He initially said that customer service was overall unhelpful when trying to address the problem. One day after posting his thread, however, he followed up to say that his wife’s limit was bumped up.
As for his wife’s experience with Apple, he says she spoke to two representatives. He claims that the first said it was not discrimination and blamed it on the algorithm.
The second encouraged his wife to check her credit score again. Hansson and his wife both ended up checking their scores and learned that his wife actually had a higher score than he did.
He continued to share his frustrations with this algorithm and its lack of transparency.
Steve Wozniak and Others Back Up the Claim
Once this thread blew up, many others said they had experienced a similar problem.
Just read this thread. My wife has a way better score than me, almost 850, has a higher salary and was given a credit limit 1/3 of mine. We had joked that maybe Apple is just sexist. Seems like it’s not a joke. Beyond f’ed up.— Carmine Granucci (@whoiscarmine) November 9, 2019
Apple co-founder Steve Wozniak, who now holds a ceremonial role at the company, also replied to Hansson. Wozniak said his wife got ten times less than he did, despite them having shared assets and accounts.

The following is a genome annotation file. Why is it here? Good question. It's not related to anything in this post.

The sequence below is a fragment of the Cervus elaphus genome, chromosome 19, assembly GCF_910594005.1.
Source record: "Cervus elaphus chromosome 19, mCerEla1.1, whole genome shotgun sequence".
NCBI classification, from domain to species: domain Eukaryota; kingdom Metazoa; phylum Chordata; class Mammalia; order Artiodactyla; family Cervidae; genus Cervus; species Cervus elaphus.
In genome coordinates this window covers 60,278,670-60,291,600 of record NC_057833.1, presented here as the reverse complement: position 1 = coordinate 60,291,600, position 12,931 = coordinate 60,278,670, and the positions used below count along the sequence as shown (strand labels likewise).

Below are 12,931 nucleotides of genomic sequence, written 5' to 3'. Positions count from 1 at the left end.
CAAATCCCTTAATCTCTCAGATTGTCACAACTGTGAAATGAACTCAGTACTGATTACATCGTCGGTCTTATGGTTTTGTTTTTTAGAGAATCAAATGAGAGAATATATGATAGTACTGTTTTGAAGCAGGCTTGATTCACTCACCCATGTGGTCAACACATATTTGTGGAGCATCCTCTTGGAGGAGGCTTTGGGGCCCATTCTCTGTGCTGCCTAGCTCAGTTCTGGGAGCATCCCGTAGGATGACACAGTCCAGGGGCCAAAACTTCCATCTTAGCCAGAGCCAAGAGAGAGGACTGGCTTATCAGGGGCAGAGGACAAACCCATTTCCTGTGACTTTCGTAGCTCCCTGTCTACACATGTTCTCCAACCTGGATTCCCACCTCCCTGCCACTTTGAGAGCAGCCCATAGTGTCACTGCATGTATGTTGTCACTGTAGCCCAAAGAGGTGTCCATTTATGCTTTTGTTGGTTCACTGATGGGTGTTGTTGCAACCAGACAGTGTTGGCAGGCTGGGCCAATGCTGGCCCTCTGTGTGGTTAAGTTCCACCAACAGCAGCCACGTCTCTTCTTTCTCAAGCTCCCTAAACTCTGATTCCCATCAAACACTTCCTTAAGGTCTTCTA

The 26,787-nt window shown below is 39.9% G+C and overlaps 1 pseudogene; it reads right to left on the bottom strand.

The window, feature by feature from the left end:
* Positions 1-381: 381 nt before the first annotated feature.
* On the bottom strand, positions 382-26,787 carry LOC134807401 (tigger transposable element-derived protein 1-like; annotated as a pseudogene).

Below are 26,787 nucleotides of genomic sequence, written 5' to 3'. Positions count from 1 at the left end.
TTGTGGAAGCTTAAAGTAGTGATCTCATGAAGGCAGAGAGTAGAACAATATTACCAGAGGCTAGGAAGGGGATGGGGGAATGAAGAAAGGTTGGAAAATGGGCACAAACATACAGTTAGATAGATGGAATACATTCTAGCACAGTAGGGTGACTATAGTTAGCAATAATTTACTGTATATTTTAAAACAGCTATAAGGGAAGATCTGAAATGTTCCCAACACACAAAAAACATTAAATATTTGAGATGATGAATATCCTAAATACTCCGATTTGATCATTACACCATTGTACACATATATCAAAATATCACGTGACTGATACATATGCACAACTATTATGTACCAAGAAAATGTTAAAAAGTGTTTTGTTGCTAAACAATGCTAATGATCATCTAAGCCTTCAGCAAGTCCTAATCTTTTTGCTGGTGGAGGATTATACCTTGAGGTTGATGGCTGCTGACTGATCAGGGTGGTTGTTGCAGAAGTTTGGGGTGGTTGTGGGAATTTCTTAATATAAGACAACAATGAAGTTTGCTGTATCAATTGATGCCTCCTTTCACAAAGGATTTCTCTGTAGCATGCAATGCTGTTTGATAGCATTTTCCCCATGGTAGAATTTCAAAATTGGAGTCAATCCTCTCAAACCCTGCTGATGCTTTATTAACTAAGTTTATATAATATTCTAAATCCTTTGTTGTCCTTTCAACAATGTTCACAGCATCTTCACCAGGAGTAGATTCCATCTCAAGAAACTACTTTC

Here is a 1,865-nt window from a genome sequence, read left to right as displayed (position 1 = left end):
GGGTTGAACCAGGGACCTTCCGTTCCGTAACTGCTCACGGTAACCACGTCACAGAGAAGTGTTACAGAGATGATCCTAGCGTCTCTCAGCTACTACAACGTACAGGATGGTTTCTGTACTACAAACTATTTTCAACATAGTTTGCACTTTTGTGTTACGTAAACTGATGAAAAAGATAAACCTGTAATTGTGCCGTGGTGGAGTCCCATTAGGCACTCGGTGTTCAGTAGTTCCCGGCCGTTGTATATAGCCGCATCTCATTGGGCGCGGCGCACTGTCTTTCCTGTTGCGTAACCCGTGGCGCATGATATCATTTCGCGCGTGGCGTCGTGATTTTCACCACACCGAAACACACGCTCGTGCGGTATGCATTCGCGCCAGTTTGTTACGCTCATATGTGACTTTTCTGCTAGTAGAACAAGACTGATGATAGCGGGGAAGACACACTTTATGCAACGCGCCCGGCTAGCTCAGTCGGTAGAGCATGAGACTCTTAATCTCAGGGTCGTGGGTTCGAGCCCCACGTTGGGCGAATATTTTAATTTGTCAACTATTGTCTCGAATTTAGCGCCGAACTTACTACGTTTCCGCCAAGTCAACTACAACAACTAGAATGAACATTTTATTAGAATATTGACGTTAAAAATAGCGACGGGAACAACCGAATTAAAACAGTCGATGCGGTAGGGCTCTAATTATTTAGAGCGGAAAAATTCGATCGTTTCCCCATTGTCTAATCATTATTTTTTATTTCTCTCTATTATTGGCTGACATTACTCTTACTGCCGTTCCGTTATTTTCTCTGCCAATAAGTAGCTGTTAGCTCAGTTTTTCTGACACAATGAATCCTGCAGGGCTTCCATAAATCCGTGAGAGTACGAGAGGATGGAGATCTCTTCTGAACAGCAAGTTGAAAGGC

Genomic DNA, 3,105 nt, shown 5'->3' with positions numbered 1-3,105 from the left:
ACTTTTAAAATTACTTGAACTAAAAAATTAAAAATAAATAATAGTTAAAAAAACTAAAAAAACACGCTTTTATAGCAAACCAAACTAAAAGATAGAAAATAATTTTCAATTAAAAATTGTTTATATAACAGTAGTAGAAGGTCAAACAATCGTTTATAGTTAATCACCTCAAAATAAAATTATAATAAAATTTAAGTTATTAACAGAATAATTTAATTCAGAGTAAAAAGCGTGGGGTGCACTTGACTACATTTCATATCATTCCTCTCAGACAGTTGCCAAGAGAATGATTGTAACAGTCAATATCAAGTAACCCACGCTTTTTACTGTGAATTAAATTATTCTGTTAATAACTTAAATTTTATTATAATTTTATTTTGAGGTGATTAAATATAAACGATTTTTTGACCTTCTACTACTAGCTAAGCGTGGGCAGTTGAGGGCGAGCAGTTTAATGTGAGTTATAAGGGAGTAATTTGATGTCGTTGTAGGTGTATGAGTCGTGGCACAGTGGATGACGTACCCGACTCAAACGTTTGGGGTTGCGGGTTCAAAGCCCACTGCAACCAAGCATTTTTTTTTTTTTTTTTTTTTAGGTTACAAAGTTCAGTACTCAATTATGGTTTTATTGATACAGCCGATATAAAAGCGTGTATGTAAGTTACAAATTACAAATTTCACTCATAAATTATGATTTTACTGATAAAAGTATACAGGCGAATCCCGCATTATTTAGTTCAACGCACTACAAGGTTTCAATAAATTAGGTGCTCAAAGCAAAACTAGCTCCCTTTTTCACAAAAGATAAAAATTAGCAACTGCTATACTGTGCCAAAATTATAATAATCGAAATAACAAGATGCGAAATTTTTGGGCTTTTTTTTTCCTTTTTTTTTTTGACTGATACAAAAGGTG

I’m a current Apple employee and founder of the company and the same thing happened to us (10x) despite not having any separate assets or accounts. Some say the blame is on Goldman Sachs but the way Apple is attached, they should share responsibility.— Steve Wozniak (@stevewoz) November 10, 2019
He also said his wife had difficulty with customer service, and could not use her card after paying it off as well.
Janet made the phone calls to the number given but got nowhere. She also has paid off her card totally but still can’t use it until the next billing cycle.— Steve Wozniak (@stevewoz) November 10, 2019
In a Sunday interview with Bloomberg, Wozniak elaborated on his concerns about Apple Card and the algorithm behind it.
“These sorts of unfairnesses bother me and go against the principle of truth. We don’t have transparency on how these companies set these things up and operate,” he told the outlet. “Our government isn’t strong enough on the issues of regulation. Consumers can only be represented by the government because the big corporations only represent themselves.”
“Algos obviously have flaws,” he added. “A huge number of people would say, ‘We love our technology but we are no longer in control.’ I think that’s the case.”
Goldman Sachs and New York’s DFS Respond
While some did respond to both Hansson and Wozniak saying they did not experience this, tweets accusing Apple Card of gender bias blew up, prompting several responses.
Goldman Sachs released a statement on Sunday saying that, “In all cases, we have not and will not make decisions based on factors like gender.”